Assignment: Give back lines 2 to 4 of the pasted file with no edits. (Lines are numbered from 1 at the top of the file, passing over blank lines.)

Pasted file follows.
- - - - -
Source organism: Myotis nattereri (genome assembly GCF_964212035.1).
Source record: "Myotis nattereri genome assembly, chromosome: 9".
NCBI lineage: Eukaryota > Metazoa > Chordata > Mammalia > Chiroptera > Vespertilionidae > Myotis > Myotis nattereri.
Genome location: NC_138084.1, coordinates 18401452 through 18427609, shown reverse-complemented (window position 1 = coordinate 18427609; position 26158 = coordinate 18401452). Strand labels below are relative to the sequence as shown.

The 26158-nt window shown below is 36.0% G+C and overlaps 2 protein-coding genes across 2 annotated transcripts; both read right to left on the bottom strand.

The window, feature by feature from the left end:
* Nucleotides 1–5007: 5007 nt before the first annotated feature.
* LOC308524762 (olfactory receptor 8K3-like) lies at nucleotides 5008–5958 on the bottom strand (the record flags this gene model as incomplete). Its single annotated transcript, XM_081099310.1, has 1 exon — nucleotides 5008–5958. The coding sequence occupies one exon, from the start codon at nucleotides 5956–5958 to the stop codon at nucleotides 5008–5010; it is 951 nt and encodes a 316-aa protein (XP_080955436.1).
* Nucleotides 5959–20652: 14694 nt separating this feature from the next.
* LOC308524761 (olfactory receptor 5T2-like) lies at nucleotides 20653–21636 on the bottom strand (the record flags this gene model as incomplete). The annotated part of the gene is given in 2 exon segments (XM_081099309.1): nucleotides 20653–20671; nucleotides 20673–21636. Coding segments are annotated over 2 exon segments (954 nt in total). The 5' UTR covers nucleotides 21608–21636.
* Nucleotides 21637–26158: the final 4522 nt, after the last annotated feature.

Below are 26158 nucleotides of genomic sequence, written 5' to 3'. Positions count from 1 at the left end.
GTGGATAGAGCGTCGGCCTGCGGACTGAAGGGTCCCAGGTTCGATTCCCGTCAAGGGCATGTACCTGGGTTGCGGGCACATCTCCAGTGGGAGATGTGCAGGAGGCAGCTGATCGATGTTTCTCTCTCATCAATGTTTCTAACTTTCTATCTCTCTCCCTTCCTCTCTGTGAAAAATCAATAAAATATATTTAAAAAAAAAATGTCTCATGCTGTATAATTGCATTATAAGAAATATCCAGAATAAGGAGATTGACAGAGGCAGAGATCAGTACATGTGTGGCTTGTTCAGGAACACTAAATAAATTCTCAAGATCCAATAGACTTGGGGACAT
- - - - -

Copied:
Source record: "Myotis nattereri genome assembly, chromosome: 9".
NCBI lineage: Eukaryota > Metazoa > Chordata > Mammalia > Chiroptera > Vespertilionidae > Myotis > Myotis nattereri.
Genome location: NC_138084.1, coordinates 18401452 through 18427609, shown reverse-complemented (window position 1 = coordinate 18427609; position 26158 = coordinate 18401452). Strand labels below are relative to the sequence as shown.